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Thermal expansion

Compensation for the effects of Linear Thermal Expansion

Compensation for the effects of Linear Thermal Expansion Prior to the installation of A-Cast ® ,
Compensation for the effects of Linear Thermal Expansion Prior to the installation of A-Cast ® ,
Compensation for the effects of Linear Thermal Expansion Prior to the installation of A-Cast ® ,

Prior to the installation of A-Cast®, it is necessary to calculate the possible effects of thermal expansion.

Coefficient of Linear Thermal Expansion

The coefficient of linear thermal expansion for A-Cast® cast acrylic, tested according to JIS K-7197 is 7 x 10¯⁵ or 0.077m/m°C and is a constant value.

Installation

Prior to the installation of A-Cast® acrylic, it is necessary to calculate the possible effects of thermal expansion and contraction in the particular installation assembly taking into consideration:

• the ambient temperature during installation

• the possible temperature variation in use (typically an estimate)

Once this is known, compensation for any movement can be built in to the assembly including:

• thermal expansion clearance

• rebate depth

For a sheet 3050 in length that could be subject to

a total temperature variance of 50°C (-20 to +30°C),

the clearance for thermal expansion required would be calculated by:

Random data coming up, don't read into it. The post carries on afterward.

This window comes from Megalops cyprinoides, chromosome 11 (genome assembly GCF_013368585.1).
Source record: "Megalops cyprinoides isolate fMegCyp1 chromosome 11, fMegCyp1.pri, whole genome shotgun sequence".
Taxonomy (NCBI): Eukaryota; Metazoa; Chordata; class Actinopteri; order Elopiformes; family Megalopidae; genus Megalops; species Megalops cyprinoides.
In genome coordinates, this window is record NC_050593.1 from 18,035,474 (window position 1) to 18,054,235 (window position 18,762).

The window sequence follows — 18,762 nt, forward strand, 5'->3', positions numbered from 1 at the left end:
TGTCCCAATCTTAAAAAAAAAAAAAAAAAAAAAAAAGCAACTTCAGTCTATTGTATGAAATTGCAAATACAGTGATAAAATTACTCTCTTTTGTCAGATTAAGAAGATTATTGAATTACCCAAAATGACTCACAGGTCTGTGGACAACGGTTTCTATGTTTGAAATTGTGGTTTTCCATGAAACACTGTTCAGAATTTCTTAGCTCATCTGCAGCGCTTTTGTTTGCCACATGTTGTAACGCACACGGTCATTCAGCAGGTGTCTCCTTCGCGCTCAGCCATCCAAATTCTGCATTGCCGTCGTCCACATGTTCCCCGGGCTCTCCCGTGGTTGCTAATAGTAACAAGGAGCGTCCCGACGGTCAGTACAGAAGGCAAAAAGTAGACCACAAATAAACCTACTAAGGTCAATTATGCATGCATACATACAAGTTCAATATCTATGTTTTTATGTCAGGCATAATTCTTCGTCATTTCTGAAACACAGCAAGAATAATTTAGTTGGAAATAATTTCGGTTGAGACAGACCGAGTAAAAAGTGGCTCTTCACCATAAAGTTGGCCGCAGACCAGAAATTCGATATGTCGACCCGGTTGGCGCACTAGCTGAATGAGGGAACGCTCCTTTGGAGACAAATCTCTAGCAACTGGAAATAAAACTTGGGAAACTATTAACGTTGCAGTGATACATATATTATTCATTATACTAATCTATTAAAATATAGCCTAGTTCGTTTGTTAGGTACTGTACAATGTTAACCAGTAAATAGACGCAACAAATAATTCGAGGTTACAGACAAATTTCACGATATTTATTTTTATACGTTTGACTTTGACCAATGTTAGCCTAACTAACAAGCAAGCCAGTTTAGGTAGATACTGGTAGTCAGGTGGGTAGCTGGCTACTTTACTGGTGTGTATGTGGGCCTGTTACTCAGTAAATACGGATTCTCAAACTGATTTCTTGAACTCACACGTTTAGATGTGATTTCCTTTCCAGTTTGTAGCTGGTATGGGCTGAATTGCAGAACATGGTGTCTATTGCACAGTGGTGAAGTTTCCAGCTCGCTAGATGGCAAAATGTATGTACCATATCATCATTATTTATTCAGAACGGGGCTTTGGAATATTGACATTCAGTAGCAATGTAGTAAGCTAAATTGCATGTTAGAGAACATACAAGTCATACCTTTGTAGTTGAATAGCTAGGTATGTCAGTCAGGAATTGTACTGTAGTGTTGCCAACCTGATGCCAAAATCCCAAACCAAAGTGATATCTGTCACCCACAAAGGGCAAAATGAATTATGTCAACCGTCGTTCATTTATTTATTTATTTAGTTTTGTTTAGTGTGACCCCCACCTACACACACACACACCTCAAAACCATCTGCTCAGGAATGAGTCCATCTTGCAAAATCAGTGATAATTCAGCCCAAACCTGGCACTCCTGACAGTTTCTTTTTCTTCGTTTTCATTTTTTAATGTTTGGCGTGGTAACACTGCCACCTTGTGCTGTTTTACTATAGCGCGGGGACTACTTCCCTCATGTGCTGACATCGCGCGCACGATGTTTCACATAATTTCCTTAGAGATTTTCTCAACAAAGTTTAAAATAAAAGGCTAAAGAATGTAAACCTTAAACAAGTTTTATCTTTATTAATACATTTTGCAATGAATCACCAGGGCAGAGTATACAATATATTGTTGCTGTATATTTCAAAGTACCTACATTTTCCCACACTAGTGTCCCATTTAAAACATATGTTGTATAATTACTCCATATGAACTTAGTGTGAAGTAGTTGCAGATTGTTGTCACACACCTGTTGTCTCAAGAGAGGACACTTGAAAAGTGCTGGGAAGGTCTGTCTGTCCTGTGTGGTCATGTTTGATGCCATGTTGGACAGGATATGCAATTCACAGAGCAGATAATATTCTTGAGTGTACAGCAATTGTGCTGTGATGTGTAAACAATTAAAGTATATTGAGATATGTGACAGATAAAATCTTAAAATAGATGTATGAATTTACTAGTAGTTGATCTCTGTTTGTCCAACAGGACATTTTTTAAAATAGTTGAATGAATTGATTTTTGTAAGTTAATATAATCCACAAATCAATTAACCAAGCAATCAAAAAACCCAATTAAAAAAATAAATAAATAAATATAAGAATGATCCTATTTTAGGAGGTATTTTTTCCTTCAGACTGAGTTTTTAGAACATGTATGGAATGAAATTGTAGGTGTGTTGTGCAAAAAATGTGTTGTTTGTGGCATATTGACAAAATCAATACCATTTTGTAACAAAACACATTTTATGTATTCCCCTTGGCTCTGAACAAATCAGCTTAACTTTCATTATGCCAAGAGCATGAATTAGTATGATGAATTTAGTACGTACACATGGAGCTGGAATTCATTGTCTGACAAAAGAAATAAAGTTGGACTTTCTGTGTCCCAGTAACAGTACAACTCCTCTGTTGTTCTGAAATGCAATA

3.05 x 0.077 x 50 = 11.75mm

Should the A-Cast® sheet be held in a U-channel at both ends this would require a 6mm clearance each side, within the profile, subject to:

• profile dimensions

• consideration of any loads that may be present in the installation that could deflect the panel to such an extent that it falls out of the frame

As a rule of thumb, for all panels where there are no loads on the panel to cause a significant deflection,

it would follow that the coefficient of thermal

expansion x total temperature variance = clearance required per linear metre. In the previous example, 0.077 x 50 = 3.85mm/lm.

When used in a framing system, using glazing bars, it is best to float the panel within a channel, sealing it in position with a rubber profile so that the panel can independently move along the subframe when expansion of the panel differs from the frame itself.

when expansion of the panel differs from the frame itself. Alternatively, where mechanical fixings are used,

Alternatively, where mechanical fixings are used, oversize holes should be drilled or where panel dimensions are too large, a combination of oversize holes, to maintain the panel in position, and slots to allow greater movement would be recommended.

Possible consequences

Failure to compensate for the effects of thermal expansion in cast acrylic may lead tp stress in the sheet which can then lead to distortion, crazing and ultimately, failure of the panel in its application.

and ultimately, failure of the panel in its application. Every endeavour has been made to ensure

Every endeavour has been made to ensure that the information contained herein is accurate and reliable and is given in good faith as indicative of the product, for the guidance of users. Values quoted for properties of the material are results of tests on representative samples and do not constitute a specification. Users are advised to confirm the suitability of the material for their own particular purpose and using their own tests. No warranty in respect to the fitness of the product for any particular purpose is given and any implied warranty, whether statutory or otherwise, is excluded except to the extent that exclusion is prevented by law.